News

Zach Montes

Last November, President Obama announced a major executive action on immigration—a plan that would offer temporary legal status and deportation relief to millions of immigrants who live in the country without documents. That’s big news for residents of Jackson. In the past few decades, the town’s Latino immigrant population has skyrocketed from basically zero—to about 30 percent of the community. As Wyoming Public Radio’s Aaron Schrank reports, these changes to immigration law could bring new opportunities to Jackson’s working class immigrants—and the employers who hire them.

Senate Energy GOP

A bill sponsored by Wyoming Senator John Barrasso that would speed up processing of applications to export natural gas internationally/to international markets is making its way through Congress.

Flickr Creative Commons, User Ron Cogswell

Republicans now control the gavels on Capitol Hill, but last week they were given a stark reminder of how limited their power is here in the nation’s capital when President Obama delivered his State of the Union address where he touted recent economic gains.  

"So the verdict is clear. Middle class economics works," Obama said. "Expanding opportunity works. And these policies will continue to work as long as politics don’t get in the way. We can’t slow down businesses or put our economy at risk with government shutdowns or fiscal showdowns."

Stephanie Joyce

 

A hundred years after it embroiled the Harding administration in scandal, the government has sold Wyoming’s Teapot Dome oilfield to a private company.

Teapot Dome was set aside by Congress in 1915 as a strategic petroleum reserve for the Navy, but in the 1920s, Interior Secretary Albert Fall secretly sold parts of the field to private oil companies in exchange for bribes, earning the dubious distinction of being the first Cabinet-level official to be jailed for corruption. In the decades since, the oilfield has mostly been used for government testing.

Bob Beck / Wyoming Public Media

The State Senate has started debate on legislation that expands Medicaid to more people in the state. The bill is based on the SHARE plan that was developed by the State Department of Health. It provides health care services to participants who pay into the program like typical health insurance.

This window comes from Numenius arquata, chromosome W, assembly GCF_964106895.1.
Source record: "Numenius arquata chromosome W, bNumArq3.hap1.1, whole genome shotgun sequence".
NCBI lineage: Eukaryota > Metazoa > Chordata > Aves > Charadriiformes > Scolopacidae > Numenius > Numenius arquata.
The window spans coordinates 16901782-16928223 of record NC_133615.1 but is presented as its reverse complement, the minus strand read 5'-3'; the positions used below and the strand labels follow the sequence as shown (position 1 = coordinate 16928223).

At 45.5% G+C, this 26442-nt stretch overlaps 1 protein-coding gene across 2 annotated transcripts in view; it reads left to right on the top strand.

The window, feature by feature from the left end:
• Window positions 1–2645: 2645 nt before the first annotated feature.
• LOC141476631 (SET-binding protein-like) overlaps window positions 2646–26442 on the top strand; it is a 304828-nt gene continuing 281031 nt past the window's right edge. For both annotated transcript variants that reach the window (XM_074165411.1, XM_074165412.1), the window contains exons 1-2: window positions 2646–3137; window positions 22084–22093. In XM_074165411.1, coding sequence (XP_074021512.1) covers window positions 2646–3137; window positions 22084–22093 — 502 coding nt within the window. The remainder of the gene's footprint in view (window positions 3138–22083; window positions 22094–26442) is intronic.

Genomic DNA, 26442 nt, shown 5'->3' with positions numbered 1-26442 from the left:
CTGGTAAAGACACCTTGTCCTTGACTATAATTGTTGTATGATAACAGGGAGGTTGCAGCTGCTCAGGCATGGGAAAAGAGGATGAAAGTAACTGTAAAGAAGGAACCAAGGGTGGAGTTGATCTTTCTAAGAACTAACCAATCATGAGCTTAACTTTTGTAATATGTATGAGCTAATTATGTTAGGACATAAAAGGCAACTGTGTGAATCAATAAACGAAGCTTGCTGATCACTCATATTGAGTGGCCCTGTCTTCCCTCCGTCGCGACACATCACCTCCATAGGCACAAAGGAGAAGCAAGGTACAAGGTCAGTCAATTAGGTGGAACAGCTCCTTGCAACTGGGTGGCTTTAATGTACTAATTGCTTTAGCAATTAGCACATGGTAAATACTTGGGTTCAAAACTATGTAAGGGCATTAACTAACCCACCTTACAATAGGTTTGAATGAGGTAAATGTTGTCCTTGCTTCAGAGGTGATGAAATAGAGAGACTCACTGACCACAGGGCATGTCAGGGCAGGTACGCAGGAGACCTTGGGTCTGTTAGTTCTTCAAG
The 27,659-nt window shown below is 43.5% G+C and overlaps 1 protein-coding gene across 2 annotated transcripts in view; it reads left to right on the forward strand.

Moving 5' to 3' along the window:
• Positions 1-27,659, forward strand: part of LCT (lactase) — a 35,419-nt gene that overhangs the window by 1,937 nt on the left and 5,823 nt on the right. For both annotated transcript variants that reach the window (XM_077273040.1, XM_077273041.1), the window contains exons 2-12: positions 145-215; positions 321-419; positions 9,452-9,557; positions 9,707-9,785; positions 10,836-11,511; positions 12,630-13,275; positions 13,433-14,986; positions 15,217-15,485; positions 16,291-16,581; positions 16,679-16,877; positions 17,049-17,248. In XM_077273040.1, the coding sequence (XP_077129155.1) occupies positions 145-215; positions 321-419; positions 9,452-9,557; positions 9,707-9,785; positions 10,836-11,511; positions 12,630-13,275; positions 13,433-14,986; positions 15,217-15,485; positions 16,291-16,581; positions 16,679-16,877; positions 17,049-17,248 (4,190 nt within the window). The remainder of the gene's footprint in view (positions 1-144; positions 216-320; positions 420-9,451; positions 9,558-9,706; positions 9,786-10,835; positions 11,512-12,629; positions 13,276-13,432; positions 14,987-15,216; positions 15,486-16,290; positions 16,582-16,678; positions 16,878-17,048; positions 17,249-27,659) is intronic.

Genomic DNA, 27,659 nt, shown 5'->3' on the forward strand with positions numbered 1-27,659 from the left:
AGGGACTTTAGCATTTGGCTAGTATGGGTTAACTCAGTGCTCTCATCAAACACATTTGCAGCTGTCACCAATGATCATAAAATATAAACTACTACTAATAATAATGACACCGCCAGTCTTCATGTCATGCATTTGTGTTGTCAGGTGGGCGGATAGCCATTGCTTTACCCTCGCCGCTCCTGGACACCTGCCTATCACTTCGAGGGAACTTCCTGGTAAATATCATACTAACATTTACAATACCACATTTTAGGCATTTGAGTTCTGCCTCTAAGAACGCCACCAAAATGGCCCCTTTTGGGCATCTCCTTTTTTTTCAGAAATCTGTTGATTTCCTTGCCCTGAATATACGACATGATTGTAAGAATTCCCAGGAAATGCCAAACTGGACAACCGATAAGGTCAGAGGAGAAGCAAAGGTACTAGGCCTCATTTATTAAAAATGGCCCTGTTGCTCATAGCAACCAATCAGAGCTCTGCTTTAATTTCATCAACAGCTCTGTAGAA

The Senate rejected a plan by Casper Republican Charles Scott to require Health Savings Accounts. Bill Sponsor Michael Von Flatern of Gillette says he supports an amendment that requires the expansion be paid for mostly with federal money.

Wikimedia Commons

The budgets of oil states are going to be hard hit by the recent slide in oil prices. Measured in dollars, Texas is the clear loser, but in terms of actual on-the-ground impacts, it isn't quite so simple. In the country’s number two oil-producing state, North Dakota, falling prices have barely caused a ripple, while in Alaska (ranked fourth), lawmakers are calling it a “fiscal apocalypse.” In Wyoming (ranked eighth), reaction has been subdued, but that may not last.

Emily Guerin

The pipeline that burst earlier this month and spewed oil into the Yellowstone River in Montana made headlines. But just across the border in North Dakota another pipeline was quietly leaking a potentially more disastrous substance: wastewater from oil wells.

Leigh Paterson / Inside Energy

The experimental Microsoft Data Plant in Cheyenne, Wyoming is the first data center in the country to be powered solely by the wastewater treatment plant next door. Or more specifically, off of the methane that is emitted when what goes down our toilets and sinks is processed.

creativesurfaces.com

1 in 4 Native Americans lives under the poverty level--it’s the worst poverty rates in the U.S. of any racial group. But one group is improving its economic outlook on the reservation: Native women. They’re taking managerial jobs and pursuing higher education more than ever before and are often the primary family breadwinners. In fact, at the Wind River Casino--the largest employer in Fremont County--the female workforce is now almost 60 percent.

Bob Beck

For the last few years Wyoming has considered taking advantage of part of the Federal Affordable Care Act which pays states to expand Medicaid services to the so called working poor. While states have some up-front costs, the federal government pays for 100  initially and 90 percent after that. In Wyoming it would pay for close to 18,000 additional low income people to get health care coverage. Despite the federal money, lawmakers have consistently refused to adopt expansion. Why? The answer is varied.